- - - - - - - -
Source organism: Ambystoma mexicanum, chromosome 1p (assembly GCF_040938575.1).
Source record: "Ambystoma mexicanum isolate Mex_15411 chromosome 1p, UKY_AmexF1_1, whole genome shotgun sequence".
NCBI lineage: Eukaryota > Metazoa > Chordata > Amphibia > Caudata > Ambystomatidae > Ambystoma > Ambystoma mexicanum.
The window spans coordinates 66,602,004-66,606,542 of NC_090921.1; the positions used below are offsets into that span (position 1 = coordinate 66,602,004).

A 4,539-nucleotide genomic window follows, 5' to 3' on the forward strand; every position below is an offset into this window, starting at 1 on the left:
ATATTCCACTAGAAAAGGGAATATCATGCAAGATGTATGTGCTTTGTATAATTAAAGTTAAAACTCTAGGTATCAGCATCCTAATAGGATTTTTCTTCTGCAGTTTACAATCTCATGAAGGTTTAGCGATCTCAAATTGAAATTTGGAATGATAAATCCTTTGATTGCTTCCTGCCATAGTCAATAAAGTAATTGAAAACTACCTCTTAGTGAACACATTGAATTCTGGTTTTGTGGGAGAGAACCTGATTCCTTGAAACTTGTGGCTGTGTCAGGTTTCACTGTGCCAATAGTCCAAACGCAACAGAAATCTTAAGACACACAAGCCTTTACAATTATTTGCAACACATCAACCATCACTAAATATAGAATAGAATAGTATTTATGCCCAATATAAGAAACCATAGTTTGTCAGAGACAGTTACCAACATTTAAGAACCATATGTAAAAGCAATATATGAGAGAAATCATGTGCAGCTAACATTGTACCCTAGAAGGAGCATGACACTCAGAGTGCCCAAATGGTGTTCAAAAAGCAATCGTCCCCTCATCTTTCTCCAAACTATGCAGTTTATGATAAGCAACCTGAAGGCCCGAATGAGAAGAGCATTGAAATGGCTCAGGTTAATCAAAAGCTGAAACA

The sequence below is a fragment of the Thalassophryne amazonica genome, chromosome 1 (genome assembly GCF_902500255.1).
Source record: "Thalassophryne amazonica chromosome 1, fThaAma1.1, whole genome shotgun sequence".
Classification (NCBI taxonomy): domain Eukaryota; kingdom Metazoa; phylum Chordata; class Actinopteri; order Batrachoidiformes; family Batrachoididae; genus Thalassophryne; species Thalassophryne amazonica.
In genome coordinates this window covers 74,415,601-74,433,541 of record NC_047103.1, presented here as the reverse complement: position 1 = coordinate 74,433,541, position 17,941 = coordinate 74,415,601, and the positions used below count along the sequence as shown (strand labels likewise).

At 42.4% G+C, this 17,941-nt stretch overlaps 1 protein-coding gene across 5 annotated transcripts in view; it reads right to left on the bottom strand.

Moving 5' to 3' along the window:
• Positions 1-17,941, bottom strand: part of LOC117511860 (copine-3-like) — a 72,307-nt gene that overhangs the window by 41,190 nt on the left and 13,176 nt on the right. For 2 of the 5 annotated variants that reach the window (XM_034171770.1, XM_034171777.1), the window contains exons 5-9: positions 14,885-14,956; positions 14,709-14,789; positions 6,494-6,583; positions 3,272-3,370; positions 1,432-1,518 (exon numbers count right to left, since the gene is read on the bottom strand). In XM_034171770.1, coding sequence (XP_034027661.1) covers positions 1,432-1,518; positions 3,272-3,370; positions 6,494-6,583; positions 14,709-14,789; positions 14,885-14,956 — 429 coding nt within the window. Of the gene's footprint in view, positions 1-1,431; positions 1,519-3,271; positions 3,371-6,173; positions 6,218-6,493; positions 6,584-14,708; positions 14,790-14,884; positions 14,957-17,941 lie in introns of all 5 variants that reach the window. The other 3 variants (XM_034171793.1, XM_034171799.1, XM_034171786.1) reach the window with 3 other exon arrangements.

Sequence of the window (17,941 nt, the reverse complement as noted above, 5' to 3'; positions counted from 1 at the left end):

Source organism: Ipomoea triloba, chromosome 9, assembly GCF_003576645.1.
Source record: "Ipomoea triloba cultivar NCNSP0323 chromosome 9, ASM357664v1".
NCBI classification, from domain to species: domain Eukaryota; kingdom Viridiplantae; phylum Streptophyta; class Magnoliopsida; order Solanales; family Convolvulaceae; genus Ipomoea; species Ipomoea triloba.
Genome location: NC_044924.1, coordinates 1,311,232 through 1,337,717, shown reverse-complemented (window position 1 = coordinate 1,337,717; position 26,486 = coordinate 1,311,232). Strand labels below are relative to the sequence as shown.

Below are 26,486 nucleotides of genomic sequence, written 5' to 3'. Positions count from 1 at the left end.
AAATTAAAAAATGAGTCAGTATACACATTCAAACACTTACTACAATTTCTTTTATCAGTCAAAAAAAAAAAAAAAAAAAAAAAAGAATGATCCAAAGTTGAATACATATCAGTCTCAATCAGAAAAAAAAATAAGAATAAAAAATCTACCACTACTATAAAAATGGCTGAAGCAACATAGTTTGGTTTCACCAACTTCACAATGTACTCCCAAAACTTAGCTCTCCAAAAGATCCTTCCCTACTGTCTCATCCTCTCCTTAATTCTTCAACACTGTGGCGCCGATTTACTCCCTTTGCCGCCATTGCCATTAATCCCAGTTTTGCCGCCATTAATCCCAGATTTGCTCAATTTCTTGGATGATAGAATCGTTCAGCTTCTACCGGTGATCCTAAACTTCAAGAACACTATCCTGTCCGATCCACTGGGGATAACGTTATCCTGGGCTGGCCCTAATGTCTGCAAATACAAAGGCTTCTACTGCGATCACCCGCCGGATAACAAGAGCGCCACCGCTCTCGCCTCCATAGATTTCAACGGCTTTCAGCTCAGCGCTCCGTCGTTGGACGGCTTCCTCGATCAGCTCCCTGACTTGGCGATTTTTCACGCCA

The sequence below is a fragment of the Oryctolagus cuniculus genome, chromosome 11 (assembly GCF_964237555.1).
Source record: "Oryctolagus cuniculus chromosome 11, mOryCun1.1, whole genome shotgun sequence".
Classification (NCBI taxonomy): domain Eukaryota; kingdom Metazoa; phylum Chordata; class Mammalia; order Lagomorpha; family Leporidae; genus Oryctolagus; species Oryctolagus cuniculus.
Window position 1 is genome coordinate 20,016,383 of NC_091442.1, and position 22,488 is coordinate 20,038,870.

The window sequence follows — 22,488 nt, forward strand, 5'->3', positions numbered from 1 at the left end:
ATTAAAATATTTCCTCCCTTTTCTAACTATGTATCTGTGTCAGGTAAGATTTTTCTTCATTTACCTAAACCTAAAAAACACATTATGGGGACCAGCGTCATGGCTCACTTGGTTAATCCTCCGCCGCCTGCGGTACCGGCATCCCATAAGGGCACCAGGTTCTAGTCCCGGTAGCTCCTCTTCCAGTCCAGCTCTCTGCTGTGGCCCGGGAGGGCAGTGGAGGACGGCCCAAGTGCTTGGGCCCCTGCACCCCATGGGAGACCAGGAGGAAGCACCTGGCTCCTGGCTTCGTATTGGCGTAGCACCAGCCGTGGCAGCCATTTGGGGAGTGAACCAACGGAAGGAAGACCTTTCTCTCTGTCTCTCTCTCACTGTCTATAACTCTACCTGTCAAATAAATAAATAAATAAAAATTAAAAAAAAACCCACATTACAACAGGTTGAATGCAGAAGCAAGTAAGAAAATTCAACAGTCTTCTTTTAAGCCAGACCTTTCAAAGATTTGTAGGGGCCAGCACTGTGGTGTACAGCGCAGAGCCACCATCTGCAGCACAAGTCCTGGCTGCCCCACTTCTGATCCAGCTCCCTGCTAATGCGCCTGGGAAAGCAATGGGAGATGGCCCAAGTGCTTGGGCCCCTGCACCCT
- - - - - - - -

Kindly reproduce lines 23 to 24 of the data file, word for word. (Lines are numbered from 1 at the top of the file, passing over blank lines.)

Classification (NCBI taxonomy): domain Eukaryota; kingdom Metazoa; phylum Chordata; class Mammalia; order Lagomorpha; family Leporidae; genus Oryctolagus; species Oryctolagus cuniculus.
Window position 1 is genome coordinate 20,016,383 of NC_091442.1, and position 22,488 is coordinate 20,038,870.